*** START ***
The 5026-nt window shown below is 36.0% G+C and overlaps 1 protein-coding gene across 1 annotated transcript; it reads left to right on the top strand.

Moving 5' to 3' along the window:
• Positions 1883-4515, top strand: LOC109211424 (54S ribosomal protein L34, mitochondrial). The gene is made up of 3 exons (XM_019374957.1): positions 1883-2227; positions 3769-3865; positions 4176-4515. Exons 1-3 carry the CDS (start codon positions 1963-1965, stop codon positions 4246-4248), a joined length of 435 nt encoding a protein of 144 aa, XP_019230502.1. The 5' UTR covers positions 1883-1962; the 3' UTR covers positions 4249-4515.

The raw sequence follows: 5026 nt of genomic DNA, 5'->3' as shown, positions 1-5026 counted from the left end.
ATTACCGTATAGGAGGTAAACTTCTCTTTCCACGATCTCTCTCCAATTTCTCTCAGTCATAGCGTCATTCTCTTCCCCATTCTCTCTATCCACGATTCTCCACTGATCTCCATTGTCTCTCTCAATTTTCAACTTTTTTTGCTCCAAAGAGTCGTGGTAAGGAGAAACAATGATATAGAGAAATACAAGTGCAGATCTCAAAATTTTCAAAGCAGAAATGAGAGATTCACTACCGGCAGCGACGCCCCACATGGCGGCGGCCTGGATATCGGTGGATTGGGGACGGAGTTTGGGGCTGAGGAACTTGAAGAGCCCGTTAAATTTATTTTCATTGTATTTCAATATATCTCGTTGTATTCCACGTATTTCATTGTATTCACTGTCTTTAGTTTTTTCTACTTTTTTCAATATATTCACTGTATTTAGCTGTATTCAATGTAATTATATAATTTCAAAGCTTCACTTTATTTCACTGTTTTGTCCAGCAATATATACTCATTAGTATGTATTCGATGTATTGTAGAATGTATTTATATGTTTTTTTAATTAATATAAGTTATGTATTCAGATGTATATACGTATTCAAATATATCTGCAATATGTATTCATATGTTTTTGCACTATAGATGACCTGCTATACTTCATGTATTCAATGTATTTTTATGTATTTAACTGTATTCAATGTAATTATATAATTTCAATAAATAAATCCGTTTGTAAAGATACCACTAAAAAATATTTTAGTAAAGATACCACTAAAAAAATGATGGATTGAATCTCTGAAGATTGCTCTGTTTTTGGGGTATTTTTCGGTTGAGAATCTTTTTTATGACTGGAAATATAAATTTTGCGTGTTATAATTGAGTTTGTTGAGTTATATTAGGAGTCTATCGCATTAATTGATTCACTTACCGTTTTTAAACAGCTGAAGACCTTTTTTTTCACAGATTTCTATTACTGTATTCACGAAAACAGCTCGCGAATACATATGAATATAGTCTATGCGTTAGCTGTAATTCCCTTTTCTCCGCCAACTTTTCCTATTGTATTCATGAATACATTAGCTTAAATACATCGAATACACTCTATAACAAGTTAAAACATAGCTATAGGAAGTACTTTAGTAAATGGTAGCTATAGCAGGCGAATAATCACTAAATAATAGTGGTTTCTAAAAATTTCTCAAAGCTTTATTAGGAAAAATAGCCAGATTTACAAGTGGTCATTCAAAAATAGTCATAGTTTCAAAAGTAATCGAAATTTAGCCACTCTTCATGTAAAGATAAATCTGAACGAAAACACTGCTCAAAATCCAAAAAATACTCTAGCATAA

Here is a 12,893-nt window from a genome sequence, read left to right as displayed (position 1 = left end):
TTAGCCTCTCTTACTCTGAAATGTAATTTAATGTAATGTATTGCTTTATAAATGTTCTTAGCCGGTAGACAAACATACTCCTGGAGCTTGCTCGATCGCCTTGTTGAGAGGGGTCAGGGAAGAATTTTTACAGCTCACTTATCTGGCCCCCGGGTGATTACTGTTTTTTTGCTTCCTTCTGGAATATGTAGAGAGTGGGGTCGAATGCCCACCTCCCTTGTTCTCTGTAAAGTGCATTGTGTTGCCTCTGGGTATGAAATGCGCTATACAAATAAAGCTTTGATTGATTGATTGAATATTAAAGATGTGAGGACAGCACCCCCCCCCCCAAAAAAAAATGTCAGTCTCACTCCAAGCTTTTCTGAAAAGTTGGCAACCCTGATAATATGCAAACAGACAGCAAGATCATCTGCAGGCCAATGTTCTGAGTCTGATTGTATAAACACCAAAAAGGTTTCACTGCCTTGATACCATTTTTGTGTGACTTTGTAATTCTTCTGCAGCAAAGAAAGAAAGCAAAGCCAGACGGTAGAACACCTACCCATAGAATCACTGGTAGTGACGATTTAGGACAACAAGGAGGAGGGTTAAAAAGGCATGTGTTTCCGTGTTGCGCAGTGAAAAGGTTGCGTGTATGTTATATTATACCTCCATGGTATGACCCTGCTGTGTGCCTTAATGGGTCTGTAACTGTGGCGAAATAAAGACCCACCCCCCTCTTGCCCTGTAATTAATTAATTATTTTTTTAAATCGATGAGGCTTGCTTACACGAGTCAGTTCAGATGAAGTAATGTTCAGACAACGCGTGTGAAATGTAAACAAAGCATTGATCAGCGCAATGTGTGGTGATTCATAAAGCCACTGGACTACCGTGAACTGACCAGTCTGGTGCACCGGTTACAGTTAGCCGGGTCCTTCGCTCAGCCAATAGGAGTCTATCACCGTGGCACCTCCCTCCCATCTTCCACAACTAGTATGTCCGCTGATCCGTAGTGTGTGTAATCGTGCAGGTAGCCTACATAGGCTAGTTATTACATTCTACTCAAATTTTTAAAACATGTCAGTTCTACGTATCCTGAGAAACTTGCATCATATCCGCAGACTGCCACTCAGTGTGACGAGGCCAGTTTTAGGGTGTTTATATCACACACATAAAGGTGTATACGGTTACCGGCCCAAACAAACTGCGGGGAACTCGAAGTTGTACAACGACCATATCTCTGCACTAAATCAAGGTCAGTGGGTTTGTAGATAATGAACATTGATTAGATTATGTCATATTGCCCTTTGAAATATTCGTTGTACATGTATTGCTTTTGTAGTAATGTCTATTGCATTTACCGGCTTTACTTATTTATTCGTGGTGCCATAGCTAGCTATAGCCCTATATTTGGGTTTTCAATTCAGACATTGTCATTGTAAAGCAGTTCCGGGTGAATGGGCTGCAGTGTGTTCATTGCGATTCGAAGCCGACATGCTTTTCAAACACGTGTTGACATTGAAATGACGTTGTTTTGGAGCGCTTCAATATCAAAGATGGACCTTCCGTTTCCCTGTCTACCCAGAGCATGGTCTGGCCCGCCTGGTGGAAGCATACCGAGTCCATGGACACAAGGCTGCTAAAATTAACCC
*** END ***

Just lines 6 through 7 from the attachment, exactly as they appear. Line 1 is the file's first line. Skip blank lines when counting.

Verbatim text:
Here is a 12,893-nt window from a genome sequence, read left to right as displayed (position 1 = left end):
TTAGCCTCTCTTACTCTGAAATGTAATTTAATGTAATGTATTGCTTTATAAATGTTCTTAGCCGGTAGACAAACATACTCCTGGAGCTTGCTCGATCGCCTTGTTGAGAGGGGTCAGGGAAGAATTTTTACAGCTCACTTATCTGGCCCCCGGGTGATTACTGTTTTTTTGCTTCCTTCTGGAATATGTAGAGAGTGGGGTCGAATGCCCACCTCCCTTGTTCTCTGTAAAGTGCATTGTGTTGCCTCTGGGTATGAAATGCGCTATACAAATAAAGCTTTGATTGATTGATTGAATATTAAAGATGTGAGGACAGCACCCCCCCCCCCAAAAAAAAATGTCAGTCTCACTCCAAGCTTTTCTGAAAAGTTGGCAACCCTGATAATATGCAAACAGACAGCAAGATCATCTGCAGGCCAATGTTCTGAGTCTGATTGTATAAACACCAAAAAGGTTTCACTGCCTTGATACCATTTTTGTGTGACTTTGTAATTCTTCTGCAGCAAAGAAAGAAAGCAAAGCCAGACGGTAGAACACCTACCCATAGAATCACTGGTAGTGACGATTTAGGACAACAAGGAGGAGGGTTAAAAAGGCATGTGTTTCCGTGTTGCGCAGTGAAAAGGTTGCGTGTATGTTATATTATACCTCCATGGTATGACCCTGCTGTGTGCCTTAATGGGTCTGTAACTGTGGCGAAATAAAGACCCACCCCCCTCTTGCCCTGTAATTAATTAATTATTTTTTTAAATCGATGAGGCTTGCTTACACGAGTCAGTTCAGATGAAGTAATGTTCAGACAACGCGTGTGAAATGTAAACAAAGCATTGATCAGCGCAATGTGTGGTGATTCATAAAGCCACTGGACTACCGTGAACTGACCAGTCTGGTGCACCGGTTACAGTTAGCCGGGTCCTTCGCTCAGCCAATAGGAGTCTATCACCGTGGCACCTCCCTCCCATCTTCCACAACTAGTATGTCCGCTGATCCGTAGTGTGTGTAATCGTGCAGGTAGCCTACATAGGCTAGTTATTACATTCTACTCAAATTTTTAAAACATGTCAGTTCTACGTATCCTGAGAAACTTGCATCATATCCGCAGACTGCCACTCAGTGTGACGAGGCCAGTTTTAGGGTGTTTATATCACACACATAAAGGTGTATACGGTTACCGGCCCAAACAAACTGCGGGGAACTCGAAGTTGTACAACGACCATATCTCTGCACTAAATCAAGGTCAGTGGGTTTGTAGATAATGAACATTGATTAGATTATGTCATATTGCCCTTTGAAATATTCGTTGTACATGTATTGCTTTTGTAGTAATGTCTATTGCATTTACCGGCTTTACTTATTTATTCGTGGTGCCATAGCTAGCTATAGCCCTATATTTGGGTTTTCAATTCAGACATTGTCATTGTAAAGCAGTTCCGGGTGAATGGGCTGCAGTGTGTTCATTGCGATTCGAAGCCGACATGCTTTTCAAACACGTGTTGACATTGAAATGACGTTGTTTTGGAGCGCTTCAATATCAAAGATGGACCTTCCGTTTCCCTGTCTACCCAGAGCATGGTCTGGCCCGCCTGGTGGAAGCATACCGAGTCCATGGACACAAGGCTGCTAAAATTAACCC